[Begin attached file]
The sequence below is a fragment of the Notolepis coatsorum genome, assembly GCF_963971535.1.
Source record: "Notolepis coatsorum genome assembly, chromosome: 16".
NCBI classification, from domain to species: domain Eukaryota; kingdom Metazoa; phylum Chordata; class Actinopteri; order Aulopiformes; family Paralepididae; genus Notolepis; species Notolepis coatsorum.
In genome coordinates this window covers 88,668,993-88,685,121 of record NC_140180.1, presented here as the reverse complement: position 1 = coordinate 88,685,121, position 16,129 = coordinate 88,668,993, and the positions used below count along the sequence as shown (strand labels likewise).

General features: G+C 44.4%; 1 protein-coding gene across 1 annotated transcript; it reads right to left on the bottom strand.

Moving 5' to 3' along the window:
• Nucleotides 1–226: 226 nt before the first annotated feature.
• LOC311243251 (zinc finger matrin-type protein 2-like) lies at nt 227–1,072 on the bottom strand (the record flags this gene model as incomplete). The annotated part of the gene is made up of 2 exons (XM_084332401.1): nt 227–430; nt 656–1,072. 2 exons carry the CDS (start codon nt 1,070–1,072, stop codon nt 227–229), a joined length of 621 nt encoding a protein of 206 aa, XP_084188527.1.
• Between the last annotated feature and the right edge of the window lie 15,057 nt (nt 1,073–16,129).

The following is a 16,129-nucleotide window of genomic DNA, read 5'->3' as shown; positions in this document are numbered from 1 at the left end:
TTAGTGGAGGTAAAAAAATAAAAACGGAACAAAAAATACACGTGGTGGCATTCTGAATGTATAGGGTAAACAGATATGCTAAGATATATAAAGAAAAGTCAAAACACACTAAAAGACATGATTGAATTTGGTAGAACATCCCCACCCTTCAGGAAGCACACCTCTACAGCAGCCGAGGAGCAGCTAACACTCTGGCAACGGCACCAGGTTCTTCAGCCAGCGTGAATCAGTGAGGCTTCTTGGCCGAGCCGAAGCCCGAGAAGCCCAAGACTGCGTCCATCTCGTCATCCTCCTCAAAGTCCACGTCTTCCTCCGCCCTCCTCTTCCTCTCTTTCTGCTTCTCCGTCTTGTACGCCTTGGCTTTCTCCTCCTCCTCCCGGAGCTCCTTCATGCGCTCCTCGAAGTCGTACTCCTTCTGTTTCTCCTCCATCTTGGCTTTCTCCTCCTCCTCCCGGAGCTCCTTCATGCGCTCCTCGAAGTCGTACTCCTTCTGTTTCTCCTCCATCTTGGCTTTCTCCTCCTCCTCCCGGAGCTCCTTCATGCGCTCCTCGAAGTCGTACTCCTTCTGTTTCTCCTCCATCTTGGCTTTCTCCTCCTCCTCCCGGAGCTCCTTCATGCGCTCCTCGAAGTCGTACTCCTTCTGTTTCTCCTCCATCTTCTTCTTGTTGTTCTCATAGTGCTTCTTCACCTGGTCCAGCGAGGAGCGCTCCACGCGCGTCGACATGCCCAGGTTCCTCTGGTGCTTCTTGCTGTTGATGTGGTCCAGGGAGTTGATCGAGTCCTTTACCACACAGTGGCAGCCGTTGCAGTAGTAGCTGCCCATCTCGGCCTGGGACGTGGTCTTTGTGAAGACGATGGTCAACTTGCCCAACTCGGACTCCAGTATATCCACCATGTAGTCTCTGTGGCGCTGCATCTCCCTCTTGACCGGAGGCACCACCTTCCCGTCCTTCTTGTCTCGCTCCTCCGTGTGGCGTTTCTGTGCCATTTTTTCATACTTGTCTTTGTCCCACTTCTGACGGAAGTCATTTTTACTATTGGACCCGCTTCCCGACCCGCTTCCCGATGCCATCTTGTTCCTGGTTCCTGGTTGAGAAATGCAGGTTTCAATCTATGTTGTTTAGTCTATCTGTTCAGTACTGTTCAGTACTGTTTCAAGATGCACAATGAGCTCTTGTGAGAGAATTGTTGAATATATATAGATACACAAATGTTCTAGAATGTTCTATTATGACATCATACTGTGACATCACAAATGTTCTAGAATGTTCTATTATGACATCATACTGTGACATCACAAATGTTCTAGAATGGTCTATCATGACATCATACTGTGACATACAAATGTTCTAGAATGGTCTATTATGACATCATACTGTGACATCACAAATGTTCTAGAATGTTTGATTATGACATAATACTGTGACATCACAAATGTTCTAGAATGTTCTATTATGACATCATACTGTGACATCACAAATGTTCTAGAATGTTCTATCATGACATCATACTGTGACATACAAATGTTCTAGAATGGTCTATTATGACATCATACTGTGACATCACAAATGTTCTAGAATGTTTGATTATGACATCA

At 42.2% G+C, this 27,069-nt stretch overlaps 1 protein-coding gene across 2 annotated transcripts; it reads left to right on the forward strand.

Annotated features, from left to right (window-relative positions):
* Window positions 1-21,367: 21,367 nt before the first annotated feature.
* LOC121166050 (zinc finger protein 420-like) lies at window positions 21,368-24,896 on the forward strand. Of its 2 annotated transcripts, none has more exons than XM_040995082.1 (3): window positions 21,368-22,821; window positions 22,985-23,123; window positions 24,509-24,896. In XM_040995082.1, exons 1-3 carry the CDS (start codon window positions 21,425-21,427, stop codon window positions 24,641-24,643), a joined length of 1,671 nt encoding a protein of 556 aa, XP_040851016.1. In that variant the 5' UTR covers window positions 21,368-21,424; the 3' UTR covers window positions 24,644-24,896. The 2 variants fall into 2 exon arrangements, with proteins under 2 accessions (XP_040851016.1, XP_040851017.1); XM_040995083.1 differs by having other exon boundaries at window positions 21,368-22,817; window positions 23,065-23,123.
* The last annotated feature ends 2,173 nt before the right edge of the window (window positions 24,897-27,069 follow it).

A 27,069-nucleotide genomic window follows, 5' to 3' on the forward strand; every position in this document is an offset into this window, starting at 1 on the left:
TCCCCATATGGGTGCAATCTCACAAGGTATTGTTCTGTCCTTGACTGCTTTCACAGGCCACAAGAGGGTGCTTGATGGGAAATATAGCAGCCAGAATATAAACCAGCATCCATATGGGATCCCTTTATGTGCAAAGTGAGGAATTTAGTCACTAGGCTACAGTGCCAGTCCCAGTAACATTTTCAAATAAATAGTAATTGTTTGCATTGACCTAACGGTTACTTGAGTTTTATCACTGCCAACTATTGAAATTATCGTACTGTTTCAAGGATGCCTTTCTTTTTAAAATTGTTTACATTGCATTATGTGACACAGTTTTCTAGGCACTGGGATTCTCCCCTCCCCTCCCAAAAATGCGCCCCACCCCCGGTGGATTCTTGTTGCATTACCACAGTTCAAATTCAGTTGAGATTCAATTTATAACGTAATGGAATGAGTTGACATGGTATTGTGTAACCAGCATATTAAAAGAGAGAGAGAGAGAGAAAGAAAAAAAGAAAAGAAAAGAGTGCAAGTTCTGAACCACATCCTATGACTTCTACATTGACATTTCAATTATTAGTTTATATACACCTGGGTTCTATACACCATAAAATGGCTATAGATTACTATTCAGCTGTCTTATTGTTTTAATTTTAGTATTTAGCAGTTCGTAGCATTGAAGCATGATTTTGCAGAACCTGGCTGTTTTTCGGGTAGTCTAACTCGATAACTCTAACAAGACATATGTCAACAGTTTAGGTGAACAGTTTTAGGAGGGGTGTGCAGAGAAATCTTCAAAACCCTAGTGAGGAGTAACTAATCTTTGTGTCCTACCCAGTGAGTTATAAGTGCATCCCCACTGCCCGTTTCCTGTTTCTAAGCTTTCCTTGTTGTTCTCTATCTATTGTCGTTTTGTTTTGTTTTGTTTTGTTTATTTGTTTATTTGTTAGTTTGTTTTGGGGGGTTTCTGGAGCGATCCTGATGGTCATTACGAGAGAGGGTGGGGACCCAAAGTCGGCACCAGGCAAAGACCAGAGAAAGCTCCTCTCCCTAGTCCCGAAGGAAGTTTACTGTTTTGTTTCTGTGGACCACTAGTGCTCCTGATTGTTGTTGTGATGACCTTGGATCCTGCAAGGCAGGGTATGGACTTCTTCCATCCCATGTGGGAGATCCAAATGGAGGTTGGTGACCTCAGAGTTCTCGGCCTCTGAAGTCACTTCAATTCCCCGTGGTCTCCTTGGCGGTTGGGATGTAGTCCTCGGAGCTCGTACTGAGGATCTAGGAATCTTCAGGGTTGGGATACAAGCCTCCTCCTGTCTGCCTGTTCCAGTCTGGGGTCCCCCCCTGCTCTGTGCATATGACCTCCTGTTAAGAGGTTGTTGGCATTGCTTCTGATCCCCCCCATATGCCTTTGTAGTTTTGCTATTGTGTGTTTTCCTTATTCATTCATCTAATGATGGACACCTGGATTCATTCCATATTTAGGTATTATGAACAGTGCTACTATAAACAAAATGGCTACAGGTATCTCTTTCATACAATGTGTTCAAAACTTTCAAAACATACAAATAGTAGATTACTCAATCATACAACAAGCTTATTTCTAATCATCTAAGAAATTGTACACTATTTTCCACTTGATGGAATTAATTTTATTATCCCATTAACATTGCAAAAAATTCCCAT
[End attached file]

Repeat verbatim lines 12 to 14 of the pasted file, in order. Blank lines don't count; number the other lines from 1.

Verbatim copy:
At 42.2% G+C, this 27,069-nt stretch overlaps 1 protein-coding gene across 2 annotated transcripts; it reads left to right on the forward strand.

Annotated features, from left to right (window-relative positions):
* Window positions 1-21,367: 21,367 nt before the first annotated feature.